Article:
Is Your Roof Gaining Weight This Winter?

Snow accumulation and even heavy rains set the stage for potential roof collapse. Here are four actions to take that will minimize this threat to people and property.

By Heidi J. Ellsworth

With record snowfalls and rain accumulation, it is more important than ever to know what the conditions are up on the roof. Facility managers are faced with a number of concerns from flooding to HVAC failures, and, yes, even the potential of a roof collapse. Knowing what is happening on the roof can make all of the difference from easy service to roof failure to full collapse.

It is important to find strong partners that can provide service that keep roofs from gaining the weight of snow loads or high water levels. There are several important steps to keeping the roof safe, spanning from technology on the roof to winter maintenance to all important snow removal. Following are items that should be top of your list for maintaining a healthy weight for your roof.

1. Winter Inspection. Inspecting the roof every year is critical. Identifying trouble areas along with wind, hail, or water damage can save a roof from winter failure. Cleaning drains and removing debris from the roof is essential to keep water from accumulating on the roof or not draining. It has the same effect with snow melt which is even heavier on the roof. Getting roof inspections and maintenance before the harsh winter weather can save money, lives, and headaches.

2. Snow Removal. Work with your vendors to have an ongoing plan for quick snow removal in order to keep unnecessary weight off the roof. With many roof collapses noted in the news during the last couple of winters, facility managers realized that having an established relationship with a national provider results in fast, efficient snow removal saving not only cost but public relations concerns. roof collapse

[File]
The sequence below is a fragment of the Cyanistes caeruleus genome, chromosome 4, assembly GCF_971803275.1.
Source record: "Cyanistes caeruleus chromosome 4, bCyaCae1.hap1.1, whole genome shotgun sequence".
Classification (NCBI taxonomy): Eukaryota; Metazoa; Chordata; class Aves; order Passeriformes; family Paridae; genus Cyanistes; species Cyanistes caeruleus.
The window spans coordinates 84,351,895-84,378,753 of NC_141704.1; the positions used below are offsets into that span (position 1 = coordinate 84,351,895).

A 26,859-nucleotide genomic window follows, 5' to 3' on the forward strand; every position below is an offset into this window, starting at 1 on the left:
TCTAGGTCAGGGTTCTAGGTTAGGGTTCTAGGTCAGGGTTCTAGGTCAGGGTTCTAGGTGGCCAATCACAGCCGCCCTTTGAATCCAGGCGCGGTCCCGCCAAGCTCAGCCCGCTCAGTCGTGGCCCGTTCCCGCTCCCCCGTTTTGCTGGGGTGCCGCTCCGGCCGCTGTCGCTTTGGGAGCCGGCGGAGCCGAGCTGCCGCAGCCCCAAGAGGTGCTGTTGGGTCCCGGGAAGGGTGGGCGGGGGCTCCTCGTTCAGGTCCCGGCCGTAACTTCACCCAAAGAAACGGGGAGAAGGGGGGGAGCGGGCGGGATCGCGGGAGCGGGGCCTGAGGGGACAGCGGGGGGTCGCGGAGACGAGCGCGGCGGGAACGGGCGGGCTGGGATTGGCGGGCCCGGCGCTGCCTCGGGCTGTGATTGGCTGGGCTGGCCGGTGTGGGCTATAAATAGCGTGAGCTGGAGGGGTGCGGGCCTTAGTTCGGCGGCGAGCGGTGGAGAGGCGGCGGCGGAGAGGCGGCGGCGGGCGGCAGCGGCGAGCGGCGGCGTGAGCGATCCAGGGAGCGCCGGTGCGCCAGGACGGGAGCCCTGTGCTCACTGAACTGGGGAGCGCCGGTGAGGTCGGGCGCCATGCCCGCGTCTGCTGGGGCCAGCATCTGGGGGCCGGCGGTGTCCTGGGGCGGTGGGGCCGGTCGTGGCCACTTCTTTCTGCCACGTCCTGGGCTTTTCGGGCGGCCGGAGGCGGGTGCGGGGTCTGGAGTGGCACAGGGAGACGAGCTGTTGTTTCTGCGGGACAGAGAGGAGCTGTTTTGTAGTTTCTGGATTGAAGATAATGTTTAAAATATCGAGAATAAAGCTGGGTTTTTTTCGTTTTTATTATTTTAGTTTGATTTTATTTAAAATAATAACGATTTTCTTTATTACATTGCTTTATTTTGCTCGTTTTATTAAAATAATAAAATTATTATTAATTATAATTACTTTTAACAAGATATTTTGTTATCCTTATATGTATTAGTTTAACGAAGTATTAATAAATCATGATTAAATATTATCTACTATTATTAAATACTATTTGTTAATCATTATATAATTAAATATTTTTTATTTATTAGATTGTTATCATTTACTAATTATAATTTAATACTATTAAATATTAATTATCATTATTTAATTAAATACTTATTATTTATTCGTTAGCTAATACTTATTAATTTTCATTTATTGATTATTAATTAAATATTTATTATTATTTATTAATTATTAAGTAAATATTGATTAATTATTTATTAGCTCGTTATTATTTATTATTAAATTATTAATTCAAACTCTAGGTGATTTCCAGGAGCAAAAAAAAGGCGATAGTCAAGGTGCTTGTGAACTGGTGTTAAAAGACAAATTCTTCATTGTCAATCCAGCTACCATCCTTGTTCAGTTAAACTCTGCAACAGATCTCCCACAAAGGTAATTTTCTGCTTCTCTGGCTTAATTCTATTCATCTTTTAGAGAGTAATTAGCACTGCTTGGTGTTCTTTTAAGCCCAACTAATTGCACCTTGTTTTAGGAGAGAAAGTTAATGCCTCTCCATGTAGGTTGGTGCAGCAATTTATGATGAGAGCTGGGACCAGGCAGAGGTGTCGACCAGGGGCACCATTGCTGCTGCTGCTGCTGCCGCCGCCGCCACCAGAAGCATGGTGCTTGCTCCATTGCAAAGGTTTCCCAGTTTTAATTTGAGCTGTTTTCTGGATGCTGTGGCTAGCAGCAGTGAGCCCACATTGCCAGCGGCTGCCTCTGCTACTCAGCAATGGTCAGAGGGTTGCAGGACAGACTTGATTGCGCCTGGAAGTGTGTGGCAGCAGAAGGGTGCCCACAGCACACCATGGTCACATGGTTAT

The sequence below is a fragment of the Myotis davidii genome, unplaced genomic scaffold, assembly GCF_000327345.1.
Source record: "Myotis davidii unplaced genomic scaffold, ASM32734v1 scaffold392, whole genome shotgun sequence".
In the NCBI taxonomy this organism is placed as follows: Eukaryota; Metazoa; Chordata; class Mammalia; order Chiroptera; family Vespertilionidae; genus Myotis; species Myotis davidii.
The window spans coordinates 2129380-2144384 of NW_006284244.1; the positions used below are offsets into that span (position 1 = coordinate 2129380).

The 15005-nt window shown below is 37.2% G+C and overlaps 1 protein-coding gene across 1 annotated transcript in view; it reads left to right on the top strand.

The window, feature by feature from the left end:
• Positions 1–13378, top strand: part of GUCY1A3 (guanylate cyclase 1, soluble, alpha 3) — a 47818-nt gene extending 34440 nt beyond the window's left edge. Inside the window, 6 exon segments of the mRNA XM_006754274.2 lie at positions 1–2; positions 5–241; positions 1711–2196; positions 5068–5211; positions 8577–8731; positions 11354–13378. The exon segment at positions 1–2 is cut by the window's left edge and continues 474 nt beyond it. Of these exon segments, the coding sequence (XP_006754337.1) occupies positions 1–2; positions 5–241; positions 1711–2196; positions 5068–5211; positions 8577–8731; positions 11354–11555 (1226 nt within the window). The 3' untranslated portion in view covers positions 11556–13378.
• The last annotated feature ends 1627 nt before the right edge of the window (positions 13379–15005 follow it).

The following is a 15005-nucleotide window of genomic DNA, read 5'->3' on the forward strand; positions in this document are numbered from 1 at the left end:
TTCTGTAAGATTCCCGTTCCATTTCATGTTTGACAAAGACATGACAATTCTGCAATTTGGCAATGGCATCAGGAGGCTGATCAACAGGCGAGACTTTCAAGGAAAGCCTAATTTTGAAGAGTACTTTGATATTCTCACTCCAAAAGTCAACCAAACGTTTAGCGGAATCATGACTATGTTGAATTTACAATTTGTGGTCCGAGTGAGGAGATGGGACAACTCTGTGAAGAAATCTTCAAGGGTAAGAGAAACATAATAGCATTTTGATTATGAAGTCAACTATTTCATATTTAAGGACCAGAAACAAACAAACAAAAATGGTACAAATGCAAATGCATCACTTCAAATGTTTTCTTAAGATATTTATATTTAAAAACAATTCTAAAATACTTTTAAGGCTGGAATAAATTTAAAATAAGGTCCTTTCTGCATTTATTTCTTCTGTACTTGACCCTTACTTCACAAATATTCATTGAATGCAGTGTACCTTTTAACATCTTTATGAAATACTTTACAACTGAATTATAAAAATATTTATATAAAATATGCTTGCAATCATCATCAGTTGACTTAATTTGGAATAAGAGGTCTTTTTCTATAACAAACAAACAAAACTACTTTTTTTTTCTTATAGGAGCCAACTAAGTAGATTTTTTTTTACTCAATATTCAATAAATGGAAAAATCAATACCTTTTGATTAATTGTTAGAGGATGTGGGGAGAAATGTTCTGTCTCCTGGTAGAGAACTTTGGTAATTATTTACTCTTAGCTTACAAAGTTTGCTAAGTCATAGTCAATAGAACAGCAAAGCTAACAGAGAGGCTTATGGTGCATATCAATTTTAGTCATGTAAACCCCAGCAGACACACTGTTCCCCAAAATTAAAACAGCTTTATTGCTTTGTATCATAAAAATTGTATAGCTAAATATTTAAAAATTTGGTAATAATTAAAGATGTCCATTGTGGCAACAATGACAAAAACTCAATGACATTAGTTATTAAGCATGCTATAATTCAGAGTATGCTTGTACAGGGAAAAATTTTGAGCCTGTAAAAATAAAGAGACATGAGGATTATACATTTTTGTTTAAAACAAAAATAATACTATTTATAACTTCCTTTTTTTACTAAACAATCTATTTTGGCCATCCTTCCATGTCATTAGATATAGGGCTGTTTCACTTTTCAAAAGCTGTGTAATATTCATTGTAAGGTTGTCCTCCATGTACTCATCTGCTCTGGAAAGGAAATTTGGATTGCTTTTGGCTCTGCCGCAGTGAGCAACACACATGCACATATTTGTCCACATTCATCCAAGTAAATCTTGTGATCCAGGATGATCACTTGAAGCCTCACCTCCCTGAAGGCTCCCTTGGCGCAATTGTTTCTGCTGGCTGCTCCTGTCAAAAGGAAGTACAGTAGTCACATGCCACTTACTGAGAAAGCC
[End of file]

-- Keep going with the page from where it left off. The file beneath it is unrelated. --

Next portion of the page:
3. Monitoring. A key to keeping buildings safe during snow events is consistent monitoring. Having a program set-up ahead of time with a roofing company or network will assure that buildings will be in a pre-planned rotation for snow removal, drain cleaning and overall inspections. It is critical to keep drains clear before, during and after weather events to keep ponding water at a minimum. Standing water can cause ongoing issues not only structurally but for the long-term integrity of the roof.

4. Technology on the Roof. There is a relatively new technology that monitors the roof for snow and water. It is the Roof Monitor™ system. This technology safeguards the roofs of commercial structures and the lives, investments, and businesses that rely on them. It is a technology-based system designed to monitor live loads of water and snow on the roofs of low-sloped buildings and to inform businesses of potential risk. It can be installed onto an existing roof, or when a new roof it being installed.

With the amount of rain and snow that is falling throughout the U.S., taking these preventive steps now will minimize roofing concerns for facility managers and building owners. Work with your vendors to create a strong winter plan for your buildings including the use of cutting edge technology. The ability to monitor the roof from the office for snow and water loads, minimizing weight gain, is not just financially responsible it is critical for building occupant safety.

roof collapseEllsworth has been working in the roofing industry since 1993. Currently, she provides marketing and communications expertise as the director of strategic accounts for National Roofing Partners (NRP), a national network of tier one commercial roofing contractors with more than 120 service locations and 8,000 employees nationwide. Having held positions with EagleView Technologies, Carlisle Construction Materials, and Malarkey Roofing, Ellsworth is the owner of HJE Consulting Group. She is a graduate of the University of Portland.